Recipients of the National Medal of Science were Alfred Y. Cho of AT&T Laboratories for work in semiconductors; Donald J. Cram of the University of California at Los Angeles for work in organic chemistry; physicist Val Fitch of Princeton University; Norman Hackerman of the Houston-based Welch Foundation for work in electrochemistry and education; mathematician Martin Kruskal of Rutgers University; Daniel Nathans of the Johns Hopkins University School of Medicine for contributions to genetics research; Astronomer Vera Rubin of the Carnegie Institution of Washington; and genetics expert Salome G. Waelsch of the Albert Einstein College of Medicine.

Awarded the Medal of Technology, which recognizes advances in the commercialization of technology, were: Walter L. Robb of General Electric; Hans W. Liepmann of CalTech; Amos E. Joel of AT&T Bell Laboratories; Willam H. Joyce of Union Carbide; Digital Equipment Corp. founder Kenneth H. Olsen; technology transfer guru George Kozmetsky, founder of the IC Institute in Austin, Texas; William D. Manly of Martin Marietta Energy Systems, Inc; and George Levitt of Dupont Co. and Marinus Los of American Cyanamid Company, who won jointly for work in herbicides.

Clinton Awards Science Honors

The Washington Post

WASHINGTON

President Clinton awarded the nation's highest honors in science and technology at the White House Thursday in a brief ceremony celebrating the spirit of innovation and scientific inquiry.

In presenting the National Medal of Science and the National Medal of Technology to 17 recipients, Clinton saluted the accomplishments of "the dreamers, the pioneers, the risk-takers."

With achievements ranging from fundmental advances in molecular biology to synthesis of more efficient herbicides, the scientists, academics and executives made up a varied group.

Recipients of the National Medal of Science were Alfred Y. Cho of AT&T Laboratories for work in semiconductors; Donald J. Cram of the University of California at Los Angeles for work in organic chemistry; physicist Val Fitch of Princeton University; Norman Hackerman of the Houston-based Welch Foundation for work in electrochemistry and education; mathematician Martin Kruskal of Rutgers University; Daniel Nathans of the Johns Hopkins University School of Medicine for contributions to genetics research; Astronomer Vera Rubin of the Carnegie Institution of Washington; and genetics expert Salome G. Waelsch of the Albert Einstein College of Medicine.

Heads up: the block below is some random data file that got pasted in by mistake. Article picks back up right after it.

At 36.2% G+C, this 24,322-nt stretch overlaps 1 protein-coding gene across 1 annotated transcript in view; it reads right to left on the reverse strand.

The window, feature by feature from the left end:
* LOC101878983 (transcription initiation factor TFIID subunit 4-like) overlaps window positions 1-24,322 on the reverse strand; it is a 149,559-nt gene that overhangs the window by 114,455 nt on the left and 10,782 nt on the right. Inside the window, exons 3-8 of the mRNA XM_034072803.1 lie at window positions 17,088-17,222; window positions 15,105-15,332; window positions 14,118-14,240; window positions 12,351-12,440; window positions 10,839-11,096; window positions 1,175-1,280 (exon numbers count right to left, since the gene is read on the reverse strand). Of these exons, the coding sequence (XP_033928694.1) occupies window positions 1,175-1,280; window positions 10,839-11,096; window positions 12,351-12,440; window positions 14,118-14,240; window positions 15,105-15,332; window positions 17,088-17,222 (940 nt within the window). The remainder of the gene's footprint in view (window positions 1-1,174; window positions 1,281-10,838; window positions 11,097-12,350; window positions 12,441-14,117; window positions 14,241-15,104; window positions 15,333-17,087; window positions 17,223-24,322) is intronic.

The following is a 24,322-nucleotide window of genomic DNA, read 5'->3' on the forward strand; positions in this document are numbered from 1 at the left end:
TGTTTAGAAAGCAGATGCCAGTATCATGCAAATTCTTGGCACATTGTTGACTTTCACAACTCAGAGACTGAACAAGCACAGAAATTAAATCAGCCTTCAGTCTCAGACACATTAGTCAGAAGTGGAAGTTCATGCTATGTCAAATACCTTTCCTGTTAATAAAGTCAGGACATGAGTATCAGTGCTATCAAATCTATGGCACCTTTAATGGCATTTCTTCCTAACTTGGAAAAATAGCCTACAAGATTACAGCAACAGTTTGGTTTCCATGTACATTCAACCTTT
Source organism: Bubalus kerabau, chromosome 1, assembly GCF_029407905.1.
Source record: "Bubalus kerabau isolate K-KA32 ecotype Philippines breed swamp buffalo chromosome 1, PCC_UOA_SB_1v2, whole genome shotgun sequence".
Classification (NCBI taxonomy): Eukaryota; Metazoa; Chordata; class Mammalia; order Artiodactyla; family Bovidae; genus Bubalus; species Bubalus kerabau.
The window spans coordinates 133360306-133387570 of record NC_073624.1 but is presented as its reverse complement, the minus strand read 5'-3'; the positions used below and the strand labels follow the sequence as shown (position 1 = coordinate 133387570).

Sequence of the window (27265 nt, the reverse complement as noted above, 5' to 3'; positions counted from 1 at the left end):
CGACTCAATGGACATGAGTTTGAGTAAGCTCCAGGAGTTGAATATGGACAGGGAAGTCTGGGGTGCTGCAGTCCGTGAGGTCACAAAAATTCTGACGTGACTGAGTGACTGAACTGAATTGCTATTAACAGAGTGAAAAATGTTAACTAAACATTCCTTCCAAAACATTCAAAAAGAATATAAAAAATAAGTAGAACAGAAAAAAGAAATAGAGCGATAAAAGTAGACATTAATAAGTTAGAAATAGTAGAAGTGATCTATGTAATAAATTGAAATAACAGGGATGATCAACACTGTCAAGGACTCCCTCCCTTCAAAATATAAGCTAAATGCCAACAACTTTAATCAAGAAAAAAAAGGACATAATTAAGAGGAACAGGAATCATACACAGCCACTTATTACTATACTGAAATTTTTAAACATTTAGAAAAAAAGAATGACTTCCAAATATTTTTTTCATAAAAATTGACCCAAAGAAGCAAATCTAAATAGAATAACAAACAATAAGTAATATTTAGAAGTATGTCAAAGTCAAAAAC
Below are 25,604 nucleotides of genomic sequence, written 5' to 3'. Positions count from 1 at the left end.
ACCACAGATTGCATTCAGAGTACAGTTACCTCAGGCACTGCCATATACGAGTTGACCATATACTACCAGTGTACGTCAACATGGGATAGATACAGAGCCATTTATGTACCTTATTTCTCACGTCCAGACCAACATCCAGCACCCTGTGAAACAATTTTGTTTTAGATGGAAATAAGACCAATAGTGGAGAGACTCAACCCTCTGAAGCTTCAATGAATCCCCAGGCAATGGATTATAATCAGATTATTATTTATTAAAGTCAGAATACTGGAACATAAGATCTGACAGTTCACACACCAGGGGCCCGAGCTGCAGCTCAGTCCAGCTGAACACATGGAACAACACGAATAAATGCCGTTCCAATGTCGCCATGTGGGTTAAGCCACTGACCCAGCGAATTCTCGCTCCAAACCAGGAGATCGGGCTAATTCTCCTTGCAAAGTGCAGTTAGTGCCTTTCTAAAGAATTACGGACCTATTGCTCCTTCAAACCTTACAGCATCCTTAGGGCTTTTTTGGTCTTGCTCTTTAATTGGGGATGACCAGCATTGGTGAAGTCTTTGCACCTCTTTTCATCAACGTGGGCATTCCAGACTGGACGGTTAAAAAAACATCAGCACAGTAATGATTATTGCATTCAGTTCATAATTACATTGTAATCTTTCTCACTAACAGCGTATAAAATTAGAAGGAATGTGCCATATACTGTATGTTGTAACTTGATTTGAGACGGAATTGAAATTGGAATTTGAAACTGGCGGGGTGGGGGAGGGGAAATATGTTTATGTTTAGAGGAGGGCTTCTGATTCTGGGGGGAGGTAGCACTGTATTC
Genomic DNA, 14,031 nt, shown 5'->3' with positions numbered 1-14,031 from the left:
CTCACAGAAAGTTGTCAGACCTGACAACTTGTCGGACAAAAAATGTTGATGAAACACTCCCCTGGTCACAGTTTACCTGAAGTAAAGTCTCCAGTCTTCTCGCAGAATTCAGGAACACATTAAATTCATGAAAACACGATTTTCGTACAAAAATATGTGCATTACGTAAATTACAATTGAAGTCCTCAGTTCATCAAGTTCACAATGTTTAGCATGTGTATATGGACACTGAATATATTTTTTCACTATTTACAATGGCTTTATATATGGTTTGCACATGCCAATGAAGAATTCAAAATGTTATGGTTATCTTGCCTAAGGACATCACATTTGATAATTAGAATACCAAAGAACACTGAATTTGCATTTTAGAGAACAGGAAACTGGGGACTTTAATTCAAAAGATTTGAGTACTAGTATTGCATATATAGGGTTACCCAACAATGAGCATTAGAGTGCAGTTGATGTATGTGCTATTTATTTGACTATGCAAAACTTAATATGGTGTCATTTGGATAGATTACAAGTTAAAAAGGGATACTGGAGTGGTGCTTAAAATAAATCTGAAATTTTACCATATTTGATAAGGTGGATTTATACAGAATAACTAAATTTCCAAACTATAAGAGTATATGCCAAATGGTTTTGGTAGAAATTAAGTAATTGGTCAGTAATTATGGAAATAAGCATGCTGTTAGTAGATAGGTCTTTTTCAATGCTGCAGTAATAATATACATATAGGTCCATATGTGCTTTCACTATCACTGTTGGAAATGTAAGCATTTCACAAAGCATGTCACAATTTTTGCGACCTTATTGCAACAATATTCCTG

Awarded the Medal of Technology, which recognizes advances in the commercialization of technology, were: Walter L. Robb of General Electric; Hans W. Liepmann of CalTech; Amos E. Joel of AT&T Bell Laboratories; Willam H. Joyce of Union Carbide; Digital Equipment Corp. founder Kenneth H. Olsen; technology transfer guru George Kozmetsky, founder of the IC Institute in Austin, Texas; William D. Manly of Martin Marietta Energy Systems, Inc; and George Levitt of Dupont Co. and Marinus Los of American Cyanamid Company, who won jointly for work in herbicides.

Most of the honorees are already widely recognized in their fields, and have shelves of awards. Cram, Nathans and Fitch have won Nobel prizes for chemistry, physiology of medicine and physics, respectively.

Mathematician Kruskal admitted a tendency to become blase about a glut of honors, but said "It's good to have a few and not one -- that gives you the idea that it's not a fluke." Kruskal's work identified the "soliton," a wave that acts like a particle -- an important concept both for pure scientific research and for such real-world applications as fiber optics. Kruskal said that the secret of his success in mathematics is questioning conventional wisdom: "In every subject there are all types of things people take for granted that can be challenged."